The Protestant Ethic and the Spirit of Capitalism
In The Protestant Ethic and the Spirit of Capitalism
(1904-05) Max Weber puts forward the thesis that the spirit of modern capitalism was nurtured in developing models of Protestant asceticism (i.e. Calvinism, Puritanism, Methodism, etc.) which demanded not a retreat from the world but a march into the world where each individual must be equipped with a personal sense of calling which, as a worldly form of monasticism, forms a rational framework for all of life. A fundamental characteristic of this “calling” is the need to reflect the fruit of election or salvation. This view resulted in the rejection of Catholic “magic” in which sacraments gave evidence and assurance of salvation. Thus evidence was sought in work and actions of the everyday life. Someone in the communion of God must demonstrate a different life than the unsaved. As an ascetic movement all
of a person’s life was to be included in their calling. This left idleness (the wasting of time) to be one of the greatest sins for this reflected a lack of calling or a lack of pursuing God’s calling. The wealthy were not exempt from this (wealth generally only condemned as it to led to laziness). In this way an industrious people were cultivated who pursued excellence in their calling (including greater production and efficiency) and the rejection of frivolity (a frugality that did not indulge in worldly pleasures). Weber argues that this culminates in Benjamin Franklin’s maxim “Time is money”.
Near the conclusion of his work Weber offers an interesting quote by John Wesley that encapsulates much of his developed thesis.
“I fear, wherever riches have increased, the essence of religion has decreased in the same proportion. Therefore I do not see how it is possible, in the nature of things, for any revival of true religion to continue long. For religion must necessarily produce both industry and frugality, and these cannot but produce riches. . . . Is there no way to prevent this – this continual decay of pure religion? We ought not to prevent people being diligent and frugal; we must exhort all Christians to gain all they can, and to save all they can; that is, in effect, to grow rich.”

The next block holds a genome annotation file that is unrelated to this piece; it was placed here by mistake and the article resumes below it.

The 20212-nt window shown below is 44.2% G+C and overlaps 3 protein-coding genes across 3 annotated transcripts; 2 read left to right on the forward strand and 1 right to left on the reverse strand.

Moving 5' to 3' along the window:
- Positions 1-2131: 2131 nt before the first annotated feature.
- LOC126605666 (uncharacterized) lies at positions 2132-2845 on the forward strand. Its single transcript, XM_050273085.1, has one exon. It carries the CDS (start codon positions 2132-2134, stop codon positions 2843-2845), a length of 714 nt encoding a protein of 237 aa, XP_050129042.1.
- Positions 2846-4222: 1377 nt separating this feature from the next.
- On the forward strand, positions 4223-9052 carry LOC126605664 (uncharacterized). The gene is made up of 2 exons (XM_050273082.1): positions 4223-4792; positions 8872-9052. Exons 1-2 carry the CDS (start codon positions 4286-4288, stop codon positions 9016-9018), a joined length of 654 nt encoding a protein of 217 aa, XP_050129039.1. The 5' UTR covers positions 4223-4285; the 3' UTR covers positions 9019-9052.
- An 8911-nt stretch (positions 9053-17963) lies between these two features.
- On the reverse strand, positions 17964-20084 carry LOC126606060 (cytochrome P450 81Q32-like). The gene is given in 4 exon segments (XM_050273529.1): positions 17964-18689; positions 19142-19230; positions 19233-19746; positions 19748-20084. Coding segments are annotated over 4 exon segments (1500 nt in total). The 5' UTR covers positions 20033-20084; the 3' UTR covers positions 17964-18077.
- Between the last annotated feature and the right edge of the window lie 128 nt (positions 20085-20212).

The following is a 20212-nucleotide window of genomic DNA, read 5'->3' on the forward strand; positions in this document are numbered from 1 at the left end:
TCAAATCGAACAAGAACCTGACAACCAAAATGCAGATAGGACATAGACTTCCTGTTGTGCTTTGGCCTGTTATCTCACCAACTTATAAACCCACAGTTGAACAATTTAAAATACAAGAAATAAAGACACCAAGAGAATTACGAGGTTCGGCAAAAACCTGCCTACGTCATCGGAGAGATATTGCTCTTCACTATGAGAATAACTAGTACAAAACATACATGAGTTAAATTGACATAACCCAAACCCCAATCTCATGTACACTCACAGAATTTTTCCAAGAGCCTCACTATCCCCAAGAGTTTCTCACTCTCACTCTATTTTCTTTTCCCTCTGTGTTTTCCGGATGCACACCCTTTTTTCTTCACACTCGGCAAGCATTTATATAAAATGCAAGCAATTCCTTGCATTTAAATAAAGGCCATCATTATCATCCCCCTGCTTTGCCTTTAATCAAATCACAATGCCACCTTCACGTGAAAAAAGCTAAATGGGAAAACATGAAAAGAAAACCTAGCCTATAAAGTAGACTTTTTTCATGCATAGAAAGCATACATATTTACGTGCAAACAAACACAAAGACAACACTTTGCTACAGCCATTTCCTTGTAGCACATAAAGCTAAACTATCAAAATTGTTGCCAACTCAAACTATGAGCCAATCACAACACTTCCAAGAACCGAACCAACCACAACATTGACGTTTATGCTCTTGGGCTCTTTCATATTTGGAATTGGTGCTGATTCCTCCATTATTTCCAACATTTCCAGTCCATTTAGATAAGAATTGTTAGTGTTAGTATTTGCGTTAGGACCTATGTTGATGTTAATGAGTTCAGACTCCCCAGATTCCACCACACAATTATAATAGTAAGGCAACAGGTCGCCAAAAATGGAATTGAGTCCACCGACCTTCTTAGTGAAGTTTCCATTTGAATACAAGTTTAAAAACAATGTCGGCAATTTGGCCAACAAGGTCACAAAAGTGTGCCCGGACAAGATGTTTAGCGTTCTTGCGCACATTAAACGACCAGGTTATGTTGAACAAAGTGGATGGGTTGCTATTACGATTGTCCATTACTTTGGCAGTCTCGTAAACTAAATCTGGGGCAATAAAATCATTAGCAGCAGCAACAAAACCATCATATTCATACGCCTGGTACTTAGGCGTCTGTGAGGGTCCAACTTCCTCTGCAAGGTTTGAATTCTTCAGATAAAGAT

This of course is followed with the admonishment to give all one can as well. And this is something that I have been struck with recently. I have recurrent thoughts that it would have been good to develop a business in which I could provide quality employment and products to whichever community I belonged.
The issue raised for me and in Weber is how central economic activity is to one’s calling from God. It will take me further reflection to understand why, until recently, economic activity was almost entirely marginal to my quest for God’s calling. However, according to Weber, economic activity became a primary model of exhibiting the fruit of God’s calling.
Weber concludes prophetically,
“The Puritan wanted to work in a calling; we are forced to do so. For when asceticism was carried out of monastic cells into everyday life, and began to dominate worldly morality, it did it part in building the tremendous cosmos of the modern economic order. This order is now bound to the technical and economic conditions of machine production which today determine the lives of all individuals who are born into this mechanism, not only those directly concerned with economic acquisition, with irresistible force. Perhaps it will so determine them until the last ton of fossilized coal is burnt. In Baxter’s view the care for external goods should only lie on the shoulders of the ‘saint like a light coat, which can be thrown aside at any moment.’ But fate decreed that the cloak should be become an iron cage.”